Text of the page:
“When the Covid-19 pandemic started, we accelerated the start of the CAS in Coffee Excellence,” he says. “However, the fact that we were working on it for four or five years before that helped us.

“We launched it in April and were overrun by the number of people wanting to register. Now we’re running a second class this year.” 

The programme is part-time for 12 months, with graduates earning a postgraduate diploma from the Coffee Excellence Center of ZHAW. It is an English-language course held in partnership with the SCA and Sanremo Coffee Machines, and allows participants to apply from anywhere in the world. 

Chahan says that this has shaped how the Coffee Excellence Centre has structured the programme.

“Because of different time zones, every virtual classroom is held twice in a day,” he says. “Sometimes it’s similar, but sometimes we try to make different points or include different guests. 

“For example, a morning session on processing included Sasa Šestić, while the afternoon session featured Mario Fernandez-Alduenda from the SCA.

“We have different experts joining our virtual classrooms and this allows for different perspectives of the same subject. Plus, everything is recorded and uploaded to an e-learning platform, so every student can watch the class in case they miss anything.”

Chahan adds that the presence of participants from across the world also helps to showcase different cultural perspectives on coffee.

“The virtual classrooms demonstrate how multicultural coffee is,” he says. “You have people from Australia, Canada, Dubai, Saudi Arabia, Indonesia, the US, Europe, Central and South America… the list goes on.”

A coffee scientist pours roasted coffee into a tray.

Providing high-quality education

Earlier this year, a study by Educause Review found that 34% of teachers said they were “not at all experienced” in online teaching before the pandemic. However, since early 2020, educators have learned how to provide quality education in a virtual environment.

Chahan explains: “We teach content that is scientific and based in fact. However, at the same time, we have to translate it to the language of the coffee industry to make it work and accessible to the participants.”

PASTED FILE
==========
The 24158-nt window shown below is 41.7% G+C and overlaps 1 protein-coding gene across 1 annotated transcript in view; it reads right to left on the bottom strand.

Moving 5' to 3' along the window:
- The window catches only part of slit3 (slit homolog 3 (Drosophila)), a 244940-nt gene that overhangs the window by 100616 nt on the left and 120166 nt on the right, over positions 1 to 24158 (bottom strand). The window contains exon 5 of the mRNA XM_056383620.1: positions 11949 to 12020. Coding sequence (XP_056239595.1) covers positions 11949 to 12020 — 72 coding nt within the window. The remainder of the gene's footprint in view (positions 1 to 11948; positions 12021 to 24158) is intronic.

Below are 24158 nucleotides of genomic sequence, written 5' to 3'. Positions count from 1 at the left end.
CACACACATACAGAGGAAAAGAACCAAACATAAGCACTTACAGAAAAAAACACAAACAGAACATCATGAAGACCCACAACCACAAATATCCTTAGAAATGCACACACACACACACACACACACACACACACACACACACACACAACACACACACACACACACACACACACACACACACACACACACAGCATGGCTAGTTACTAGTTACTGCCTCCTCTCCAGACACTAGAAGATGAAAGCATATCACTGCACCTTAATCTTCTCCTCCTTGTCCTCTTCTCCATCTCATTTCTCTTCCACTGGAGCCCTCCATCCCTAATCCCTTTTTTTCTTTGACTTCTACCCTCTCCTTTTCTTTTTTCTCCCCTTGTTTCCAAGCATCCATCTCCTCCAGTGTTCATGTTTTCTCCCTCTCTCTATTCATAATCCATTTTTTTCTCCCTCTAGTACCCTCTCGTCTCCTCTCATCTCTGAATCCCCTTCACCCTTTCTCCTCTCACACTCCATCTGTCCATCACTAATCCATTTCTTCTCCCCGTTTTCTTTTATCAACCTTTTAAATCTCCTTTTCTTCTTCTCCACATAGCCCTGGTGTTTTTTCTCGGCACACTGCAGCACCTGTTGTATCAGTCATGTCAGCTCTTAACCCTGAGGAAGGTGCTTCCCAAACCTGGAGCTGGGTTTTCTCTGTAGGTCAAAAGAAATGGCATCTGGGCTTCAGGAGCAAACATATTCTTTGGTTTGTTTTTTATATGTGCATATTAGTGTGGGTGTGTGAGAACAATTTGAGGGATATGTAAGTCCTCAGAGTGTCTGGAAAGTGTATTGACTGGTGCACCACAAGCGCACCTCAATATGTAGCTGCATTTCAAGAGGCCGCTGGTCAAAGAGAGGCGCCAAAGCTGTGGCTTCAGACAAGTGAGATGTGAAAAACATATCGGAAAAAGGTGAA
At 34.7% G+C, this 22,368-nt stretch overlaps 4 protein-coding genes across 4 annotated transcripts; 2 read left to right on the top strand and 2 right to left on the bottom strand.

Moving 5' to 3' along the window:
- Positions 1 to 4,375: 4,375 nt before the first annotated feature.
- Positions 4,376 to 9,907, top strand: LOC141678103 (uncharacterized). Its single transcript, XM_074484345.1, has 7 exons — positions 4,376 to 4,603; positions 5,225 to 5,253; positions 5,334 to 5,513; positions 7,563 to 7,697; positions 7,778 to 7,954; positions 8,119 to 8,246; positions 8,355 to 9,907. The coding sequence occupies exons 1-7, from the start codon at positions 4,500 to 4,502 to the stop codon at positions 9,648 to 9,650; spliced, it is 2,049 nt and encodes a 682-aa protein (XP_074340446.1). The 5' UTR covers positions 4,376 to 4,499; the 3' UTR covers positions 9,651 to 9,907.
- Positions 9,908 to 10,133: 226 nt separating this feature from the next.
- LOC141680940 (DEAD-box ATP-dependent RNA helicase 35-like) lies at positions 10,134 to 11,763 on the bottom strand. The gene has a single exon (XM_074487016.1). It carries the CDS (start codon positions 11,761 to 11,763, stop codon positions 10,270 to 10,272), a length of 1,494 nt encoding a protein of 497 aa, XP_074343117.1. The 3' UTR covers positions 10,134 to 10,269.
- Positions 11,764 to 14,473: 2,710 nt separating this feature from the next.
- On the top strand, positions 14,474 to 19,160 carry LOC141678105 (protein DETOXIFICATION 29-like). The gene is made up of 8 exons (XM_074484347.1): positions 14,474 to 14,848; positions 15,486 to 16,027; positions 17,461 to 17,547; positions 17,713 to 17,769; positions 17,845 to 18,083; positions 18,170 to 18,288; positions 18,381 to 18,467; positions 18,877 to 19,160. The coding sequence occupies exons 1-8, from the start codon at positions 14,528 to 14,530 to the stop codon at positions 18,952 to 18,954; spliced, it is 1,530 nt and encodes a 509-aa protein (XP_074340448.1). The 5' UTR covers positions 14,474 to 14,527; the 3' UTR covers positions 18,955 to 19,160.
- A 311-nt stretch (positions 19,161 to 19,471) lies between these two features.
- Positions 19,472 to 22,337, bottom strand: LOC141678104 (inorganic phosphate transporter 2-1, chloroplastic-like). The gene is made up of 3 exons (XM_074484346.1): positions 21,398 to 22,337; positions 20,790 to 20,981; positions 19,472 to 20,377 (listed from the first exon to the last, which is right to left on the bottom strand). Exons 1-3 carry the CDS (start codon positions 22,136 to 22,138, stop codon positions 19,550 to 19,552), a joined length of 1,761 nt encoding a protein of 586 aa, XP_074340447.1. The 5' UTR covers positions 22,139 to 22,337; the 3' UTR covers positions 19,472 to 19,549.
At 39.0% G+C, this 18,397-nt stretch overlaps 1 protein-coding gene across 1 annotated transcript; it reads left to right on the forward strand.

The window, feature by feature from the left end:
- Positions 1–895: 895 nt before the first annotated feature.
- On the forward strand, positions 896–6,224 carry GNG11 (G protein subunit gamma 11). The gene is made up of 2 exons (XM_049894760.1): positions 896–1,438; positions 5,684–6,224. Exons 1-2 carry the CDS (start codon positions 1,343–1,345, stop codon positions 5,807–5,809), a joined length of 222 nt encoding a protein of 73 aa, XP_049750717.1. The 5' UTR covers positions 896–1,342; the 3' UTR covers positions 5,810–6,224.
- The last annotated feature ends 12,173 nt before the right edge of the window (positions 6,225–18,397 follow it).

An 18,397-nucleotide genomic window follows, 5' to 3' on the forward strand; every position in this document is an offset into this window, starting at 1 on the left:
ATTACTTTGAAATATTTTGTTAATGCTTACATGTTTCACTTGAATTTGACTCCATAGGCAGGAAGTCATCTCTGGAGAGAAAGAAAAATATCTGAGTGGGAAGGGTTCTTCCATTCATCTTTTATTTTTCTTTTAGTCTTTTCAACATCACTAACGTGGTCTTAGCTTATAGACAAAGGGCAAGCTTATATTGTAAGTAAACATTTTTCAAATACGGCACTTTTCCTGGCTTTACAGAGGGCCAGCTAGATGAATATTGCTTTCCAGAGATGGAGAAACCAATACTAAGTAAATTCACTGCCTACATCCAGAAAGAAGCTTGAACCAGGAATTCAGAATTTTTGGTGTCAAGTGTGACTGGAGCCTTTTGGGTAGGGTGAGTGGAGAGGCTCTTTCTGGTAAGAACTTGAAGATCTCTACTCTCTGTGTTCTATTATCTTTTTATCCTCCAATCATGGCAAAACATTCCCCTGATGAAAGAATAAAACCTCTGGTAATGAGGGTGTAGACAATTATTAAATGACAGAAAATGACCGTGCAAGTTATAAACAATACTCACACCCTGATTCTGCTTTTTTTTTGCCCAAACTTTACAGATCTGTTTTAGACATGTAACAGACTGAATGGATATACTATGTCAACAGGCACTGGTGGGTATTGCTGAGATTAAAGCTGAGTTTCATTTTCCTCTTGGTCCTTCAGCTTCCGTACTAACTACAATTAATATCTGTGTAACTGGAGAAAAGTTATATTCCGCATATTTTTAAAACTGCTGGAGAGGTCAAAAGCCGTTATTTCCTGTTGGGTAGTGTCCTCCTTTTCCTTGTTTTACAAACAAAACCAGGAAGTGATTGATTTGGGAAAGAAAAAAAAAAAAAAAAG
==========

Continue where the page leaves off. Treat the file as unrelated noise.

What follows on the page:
This attention to detail has underpinned the course’s online curriculum. One of the participants, Berenice, says that it has been “designed with scientific information and attention to detail at every point of the value chain within the coffee industry”.

Quality education also evolves, no matter the format. Chahan says: “When we started in 2010 with our German language CAS, we focused on the fundamentals of coffee; it has now developed to focus on a broader and more diverse curriculum.

“When we started the courses in 2010, we still had to explain [the differences between] arabica or robusta,” he says. “Now, we are having detailed discussions about new and emerging varieties.

However, with global vaccination numbers climbing and international travel starting to open up around the world, a new “hybrid” model of education is also emerging – one which balances distance learning with in-person classes. 

For the CAS Coffee in Excellence course, the final module is set to take place in-person. Barring any changes, participants will attend either the 2022 Specialty Expo in Boston or the 2022 World of Coffee event in Warsaw.

Chahan and Sabine note that while virtual education has proven itself in recent years, in-person events hold both social and educational value.

Chahan says: “All participants have to do a project as part of each module. For example, for the final module, a topic might be innovation in coffee grinding. For this, the participant would visit booths, interview experts, attend lectures, and taste coffees at the Specialty Expo or World of Coffee. A few weeks later, they have to submit a report.

“This added knowledge helps them to have a new approach to a topic. The education changes their perspective.”

Students undergo coffee education during the Covid-19 pandemic.

How can online learning remain accessible?